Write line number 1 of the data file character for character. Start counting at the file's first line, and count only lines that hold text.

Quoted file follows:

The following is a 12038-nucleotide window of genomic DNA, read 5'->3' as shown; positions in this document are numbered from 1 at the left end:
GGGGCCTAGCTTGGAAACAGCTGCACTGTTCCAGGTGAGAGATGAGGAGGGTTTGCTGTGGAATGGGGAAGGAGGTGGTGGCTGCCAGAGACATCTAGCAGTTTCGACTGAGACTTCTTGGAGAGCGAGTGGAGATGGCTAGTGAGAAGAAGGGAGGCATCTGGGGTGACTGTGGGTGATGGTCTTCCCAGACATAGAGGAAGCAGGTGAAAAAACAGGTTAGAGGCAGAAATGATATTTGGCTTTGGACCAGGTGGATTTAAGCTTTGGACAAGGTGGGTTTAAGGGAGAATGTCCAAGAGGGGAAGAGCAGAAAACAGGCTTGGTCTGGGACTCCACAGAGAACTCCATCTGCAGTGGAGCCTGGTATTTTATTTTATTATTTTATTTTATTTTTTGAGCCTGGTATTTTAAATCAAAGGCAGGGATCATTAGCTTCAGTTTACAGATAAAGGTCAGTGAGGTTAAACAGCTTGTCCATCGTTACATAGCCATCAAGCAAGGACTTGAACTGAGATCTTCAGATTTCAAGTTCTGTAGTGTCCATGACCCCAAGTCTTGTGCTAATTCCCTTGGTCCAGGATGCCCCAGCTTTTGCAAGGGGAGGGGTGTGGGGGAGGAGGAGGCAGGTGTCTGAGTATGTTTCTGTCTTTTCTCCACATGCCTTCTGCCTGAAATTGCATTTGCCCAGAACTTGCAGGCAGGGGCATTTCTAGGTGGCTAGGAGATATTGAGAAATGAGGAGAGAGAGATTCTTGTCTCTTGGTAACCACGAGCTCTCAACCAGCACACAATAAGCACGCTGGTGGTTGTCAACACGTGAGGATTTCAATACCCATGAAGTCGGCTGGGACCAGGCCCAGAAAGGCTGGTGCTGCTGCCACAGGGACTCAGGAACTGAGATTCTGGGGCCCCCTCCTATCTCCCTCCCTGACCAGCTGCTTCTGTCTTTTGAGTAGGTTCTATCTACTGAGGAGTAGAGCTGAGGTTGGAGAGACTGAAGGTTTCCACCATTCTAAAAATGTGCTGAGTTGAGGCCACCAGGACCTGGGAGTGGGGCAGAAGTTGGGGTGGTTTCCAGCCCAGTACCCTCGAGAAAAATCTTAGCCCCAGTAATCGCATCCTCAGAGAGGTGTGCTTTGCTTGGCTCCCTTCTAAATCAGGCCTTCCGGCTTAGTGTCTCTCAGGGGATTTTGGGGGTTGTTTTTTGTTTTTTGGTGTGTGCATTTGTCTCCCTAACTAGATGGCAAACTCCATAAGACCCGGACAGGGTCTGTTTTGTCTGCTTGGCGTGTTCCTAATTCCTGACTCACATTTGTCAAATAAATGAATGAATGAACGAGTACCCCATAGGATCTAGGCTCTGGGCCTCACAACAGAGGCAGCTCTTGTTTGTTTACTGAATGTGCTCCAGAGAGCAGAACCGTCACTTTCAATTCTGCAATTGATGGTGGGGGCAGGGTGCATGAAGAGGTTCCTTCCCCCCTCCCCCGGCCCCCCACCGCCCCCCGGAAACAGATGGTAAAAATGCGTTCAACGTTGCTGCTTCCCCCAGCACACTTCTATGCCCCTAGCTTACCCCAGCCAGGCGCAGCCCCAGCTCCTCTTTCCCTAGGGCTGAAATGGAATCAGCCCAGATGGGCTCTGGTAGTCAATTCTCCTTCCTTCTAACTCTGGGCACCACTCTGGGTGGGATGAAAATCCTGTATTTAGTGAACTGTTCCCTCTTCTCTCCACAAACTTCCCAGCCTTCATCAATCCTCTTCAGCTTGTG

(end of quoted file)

The following is a 12038-nucleotide window of genomic DNA, read 5'->3' as shown; positions in this document are numbered from 1 at the left end: